I'm not a JW, nor ever was, but like most of you, I grew up being totally convinced that my incorrect beliefs were true, and kept making excuses for them. My sect was the Church of Christ.
I remember that, even though I was convinced that I was right, there were always splinters in my mind... seemingly small holes in the logic of my religion that bugged me from time to time. I think that when I tackled these problems one-at-a-time, it was easy to plug up a hole with a simple excuse.
In my twenties, I remember coming across a full page listing perhaps twenty problems with logic in the bible. It was different from dealing with them one-at-a-time... twenty problems at once was like a boat full of holes... you can't plug them quickly enough, and you sink into doubt.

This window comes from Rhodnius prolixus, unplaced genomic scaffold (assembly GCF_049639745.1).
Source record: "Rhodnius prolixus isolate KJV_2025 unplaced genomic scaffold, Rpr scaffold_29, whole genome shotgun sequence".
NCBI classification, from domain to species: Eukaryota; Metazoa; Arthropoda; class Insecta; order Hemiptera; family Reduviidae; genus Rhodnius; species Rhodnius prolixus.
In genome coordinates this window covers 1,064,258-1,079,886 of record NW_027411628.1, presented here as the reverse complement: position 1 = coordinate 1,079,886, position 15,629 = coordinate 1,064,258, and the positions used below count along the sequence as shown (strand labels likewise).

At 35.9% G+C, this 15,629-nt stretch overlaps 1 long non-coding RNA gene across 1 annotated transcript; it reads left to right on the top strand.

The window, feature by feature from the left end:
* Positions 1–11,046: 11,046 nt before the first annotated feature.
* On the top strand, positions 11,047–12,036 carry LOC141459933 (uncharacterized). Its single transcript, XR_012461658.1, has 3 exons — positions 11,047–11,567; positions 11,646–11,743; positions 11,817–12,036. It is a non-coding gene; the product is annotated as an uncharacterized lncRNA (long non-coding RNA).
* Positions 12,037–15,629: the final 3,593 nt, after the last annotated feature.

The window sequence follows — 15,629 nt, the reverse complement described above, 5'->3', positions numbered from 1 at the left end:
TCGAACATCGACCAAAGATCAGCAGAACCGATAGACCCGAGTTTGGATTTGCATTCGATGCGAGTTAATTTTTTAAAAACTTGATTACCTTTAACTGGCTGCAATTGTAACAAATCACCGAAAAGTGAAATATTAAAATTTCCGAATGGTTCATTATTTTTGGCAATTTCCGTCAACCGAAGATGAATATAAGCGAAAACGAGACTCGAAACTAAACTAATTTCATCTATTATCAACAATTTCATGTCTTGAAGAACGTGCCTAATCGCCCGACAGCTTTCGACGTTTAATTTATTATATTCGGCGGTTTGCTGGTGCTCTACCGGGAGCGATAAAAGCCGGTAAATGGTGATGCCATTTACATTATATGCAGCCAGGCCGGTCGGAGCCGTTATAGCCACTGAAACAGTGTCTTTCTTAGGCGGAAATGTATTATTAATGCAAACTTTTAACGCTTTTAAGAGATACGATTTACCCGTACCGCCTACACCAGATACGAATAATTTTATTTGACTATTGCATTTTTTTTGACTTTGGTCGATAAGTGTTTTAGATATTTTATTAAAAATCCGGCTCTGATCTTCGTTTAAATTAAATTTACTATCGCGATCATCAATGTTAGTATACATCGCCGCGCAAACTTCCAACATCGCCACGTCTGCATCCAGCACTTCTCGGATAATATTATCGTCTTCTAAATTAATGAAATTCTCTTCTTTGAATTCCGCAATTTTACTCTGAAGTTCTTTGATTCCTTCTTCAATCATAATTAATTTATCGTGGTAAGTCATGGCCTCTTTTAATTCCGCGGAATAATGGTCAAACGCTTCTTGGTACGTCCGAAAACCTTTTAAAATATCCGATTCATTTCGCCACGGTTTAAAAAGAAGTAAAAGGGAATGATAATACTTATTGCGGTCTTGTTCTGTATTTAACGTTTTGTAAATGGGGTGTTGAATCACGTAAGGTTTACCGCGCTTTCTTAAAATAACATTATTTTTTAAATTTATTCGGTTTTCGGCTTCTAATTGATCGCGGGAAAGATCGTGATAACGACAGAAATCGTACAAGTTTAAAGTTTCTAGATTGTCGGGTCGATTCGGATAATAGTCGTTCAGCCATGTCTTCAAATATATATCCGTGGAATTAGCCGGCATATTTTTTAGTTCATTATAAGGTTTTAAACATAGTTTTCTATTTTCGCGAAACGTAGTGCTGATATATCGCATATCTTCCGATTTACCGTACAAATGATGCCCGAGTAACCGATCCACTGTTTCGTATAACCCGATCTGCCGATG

I've also realized that arguing never works... cognitive dissonance builds up, backfires, and the everyone simply ends up with stronger reasons why they're right.
So, my theory is this: Perhaps if one asks thirty difficult questions, with the pretence of needing help... it may actually make someone question what they believe.
So I wrote this blog post: Questions for Christians
It's 28 questions on one virtual page, which should be difficult for a Christian, and perhaps a JW to answer... whether or not reading it can get them to actually question their belief - I'd like to find out. What do you think?